"Phun" is a free software program that allows you to create shapes and simple machines that can then be "run" in an environment that has gravity, air resistance and other characteristics of the real world. I could go on but, to be honest, the short demonstration video below says it all. Dear Reader, if you can watch this without a sense of "wow" and a wish to have a go yourself, then perhaps you need to check whether your heart has somehow turned to stone. . .

Awesome, isn't it! You can download the software, for free, here (scroll down to the section called "old verions" to get the free version).

Now, to get back to the lecture. BFTF had a go at modelling (more or less) the "Brazil Nut Effect" in Phun.

This was done by making a box that had a load of small balls inside it, as well as one larger ball. The whole thing was then agitated by two triangular cams located below the box that were rotating at about 100rpm. Somewhat to BFTF's surprise, the model worked, with the larger ball rising to the surface each time. Three screenshots of a typical run are are shown below, one from the start, one from the middle and one at the end (i.e. when the larger ball had reached the surface)

In the example above, the larger ball is twice the diameter of the other balls. What do you think would happen if the larger ball was three, four or five times the diameter of the other balls? Would it rise to the top even faster? BFTF certainly thought so and tried it. The results are shown below (they are all the time to rise to the surface, the average of three runs and are corrected for the fact the larger balls don't have to rise so far before the get to the surface)

2 x diameter of standard ball : 125sec
3 x diameter of standard ball : 107sec
4 x diameter of standard ball : 131sec
5 x diameter of standard ball : 87sec

Not exactly the clearest of trends is it? The result for the 4xdiameter ball seems a little out of place, so BFTF ran that one a further three times to get more data, and found the average to go up to 143 seconds for his trouble.

That really does seem weird, and BFTF could not really understand why there was no trend. BFTF also noticed that, once it had reached the top, if the ball moved to the side it would often get "dragged down" towards the bottom of the container for a while before moving towards the centre and rising to the surface.

What was going on? BFTF had no idea. . . until it noticed this article that described how particles behaved like a fluid, with convection currents (like peas in a pan of boiling water).

This would imply that the standard balls would also rise to the surface, as they were just caught in the current, as it were. BFTF tried this in Phun, but found the marked ball to stay resolutely where it was and not move upwards particularly.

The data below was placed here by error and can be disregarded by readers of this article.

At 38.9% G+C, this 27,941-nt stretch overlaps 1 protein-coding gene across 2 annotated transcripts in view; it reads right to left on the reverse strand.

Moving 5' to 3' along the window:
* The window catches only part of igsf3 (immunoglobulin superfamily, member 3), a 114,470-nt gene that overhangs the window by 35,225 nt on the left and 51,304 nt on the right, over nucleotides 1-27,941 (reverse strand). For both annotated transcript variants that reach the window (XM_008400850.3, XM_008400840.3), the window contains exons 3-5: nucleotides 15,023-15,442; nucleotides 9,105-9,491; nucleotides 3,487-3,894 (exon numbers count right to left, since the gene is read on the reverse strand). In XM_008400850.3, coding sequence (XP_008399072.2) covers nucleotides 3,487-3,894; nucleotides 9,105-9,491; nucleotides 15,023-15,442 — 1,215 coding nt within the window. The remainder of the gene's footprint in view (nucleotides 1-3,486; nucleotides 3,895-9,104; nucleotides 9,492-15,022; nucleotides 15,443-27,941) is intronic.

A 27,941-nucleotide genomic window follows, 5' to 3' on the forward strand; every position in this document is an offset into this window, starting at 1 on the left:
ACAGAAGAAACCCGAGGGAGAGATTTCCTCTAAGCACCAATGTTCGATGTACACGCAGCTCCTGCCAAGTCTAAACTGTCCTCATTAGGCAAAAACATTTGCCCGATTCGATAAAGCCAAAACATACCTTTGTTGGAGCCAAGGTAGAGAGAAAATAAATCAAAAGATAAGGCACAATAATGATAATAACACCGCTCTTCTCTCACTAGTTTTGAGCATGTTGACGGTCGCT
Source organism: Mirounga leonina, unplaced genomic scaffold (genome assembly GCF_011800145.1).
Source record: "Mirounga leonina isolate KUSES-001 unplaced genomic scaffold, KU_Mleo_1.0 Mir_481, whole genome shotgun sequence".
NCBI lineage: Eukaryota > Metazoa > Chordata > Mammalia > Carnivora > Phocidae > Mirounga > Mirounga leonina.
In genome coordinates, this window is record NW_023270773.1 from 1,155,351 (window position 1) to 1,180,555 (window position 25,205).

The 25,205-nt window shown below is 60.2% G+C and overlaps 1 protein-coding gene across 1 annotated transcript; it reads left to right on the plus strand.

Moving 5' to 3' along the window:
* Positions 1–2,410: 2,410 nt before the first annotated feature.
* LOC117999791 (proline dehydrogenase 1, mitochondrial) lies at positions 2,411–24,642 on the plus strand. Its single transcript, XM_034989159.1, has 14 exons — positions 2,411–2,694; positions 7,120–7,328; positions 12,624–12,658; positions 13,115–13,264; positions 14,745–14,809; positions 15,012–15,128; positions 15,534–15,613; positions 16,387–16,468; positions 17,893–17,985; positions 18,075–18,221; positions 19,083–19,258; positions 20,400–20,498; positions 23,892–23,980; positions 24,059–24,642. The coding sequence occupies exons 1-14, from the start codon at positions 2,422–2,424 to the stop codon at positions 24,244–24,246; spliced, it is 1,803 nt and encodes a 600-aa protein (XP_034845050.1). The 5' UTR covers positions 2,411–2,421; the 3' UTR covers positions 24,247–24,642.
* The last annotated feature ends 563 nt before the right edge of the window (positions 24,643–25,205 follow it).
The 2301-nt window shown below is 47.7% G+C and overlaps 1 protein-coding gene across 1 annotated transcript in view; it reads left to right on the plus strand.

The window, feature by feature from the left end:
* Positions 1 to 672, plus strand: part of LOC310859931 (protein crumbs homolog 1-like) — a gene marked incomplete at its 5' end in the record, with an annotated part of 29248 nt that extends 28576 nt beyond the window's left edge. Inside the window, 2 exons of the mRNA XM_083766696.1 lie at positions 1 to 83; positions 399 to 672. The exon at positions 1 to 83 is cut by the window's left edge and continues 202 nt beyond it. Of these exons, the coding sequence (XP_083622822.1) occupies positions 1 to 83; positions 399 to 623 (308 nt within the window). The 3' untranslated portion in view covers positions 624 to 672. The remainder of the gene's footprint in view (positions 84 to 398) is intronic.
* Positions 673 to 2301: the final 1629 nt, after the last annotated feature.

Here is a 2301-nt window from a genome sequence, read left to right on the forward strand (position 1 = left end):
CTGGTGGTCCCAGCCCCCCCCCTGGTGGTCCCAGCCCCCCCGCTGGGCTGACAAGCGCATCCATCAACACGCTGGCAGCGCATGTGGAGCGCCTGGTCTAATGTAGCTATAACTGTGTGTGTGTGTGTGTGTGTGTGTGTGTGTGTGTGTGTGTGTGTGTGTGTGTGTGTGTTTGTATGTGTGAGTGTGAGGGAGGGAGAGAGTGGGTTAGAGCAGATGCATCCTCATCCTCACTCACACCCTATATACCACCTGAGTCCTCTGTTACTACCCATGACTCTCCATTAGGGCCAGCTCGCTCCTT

BFTF suspects that this is because the balls are all the same size and so pack together really well, thus limiting movement, so perhaps using two or three different shapes of particles would work better.

Out of idle curiosity (and, in case you are wondering, BFTF does have a day job that pays all the bills so is not actually idle), BFTF then took the "4xdiameter of standard ball". . .er . . .ball and progressively reduced its density down from 2.0g/cc (the same as all the small balls) to 0.5g/cc. Dear Reader, what do you think happened this time. . .?

Well, the results are shown in Chart below:

Presuambly, giving the larger ball a density much bigger than 2g/cc would result in it being too heavy to be "pushed" to the surface, but BFTF has not tried this.

So there you. "Phun" - it is brilliant, and you can do real physics on it.

If you haven't already, why not download it and have a go - you know you want to.

Monday, 19 September 2011

Nottingham Central Fire Station - Pt 1 - Tour Review

September 8-11 this year was "Heritage Open Days Weekend". This is an annual event which, according to the website,
"celebrates England’s fantastic architecture and culture by offering free access to properties that are usually closed to the public or normally charge for admission. Every year on four days in September, buildings of every age, style and function throw open their doors, ranging from castles to factories, town halls to tithe barns, parish churches to Buddhist temples. It is a once-a-year chance to discover hidden architectural treasures and enjoy a wide range of tours, events and activities which bring to life local history and culture."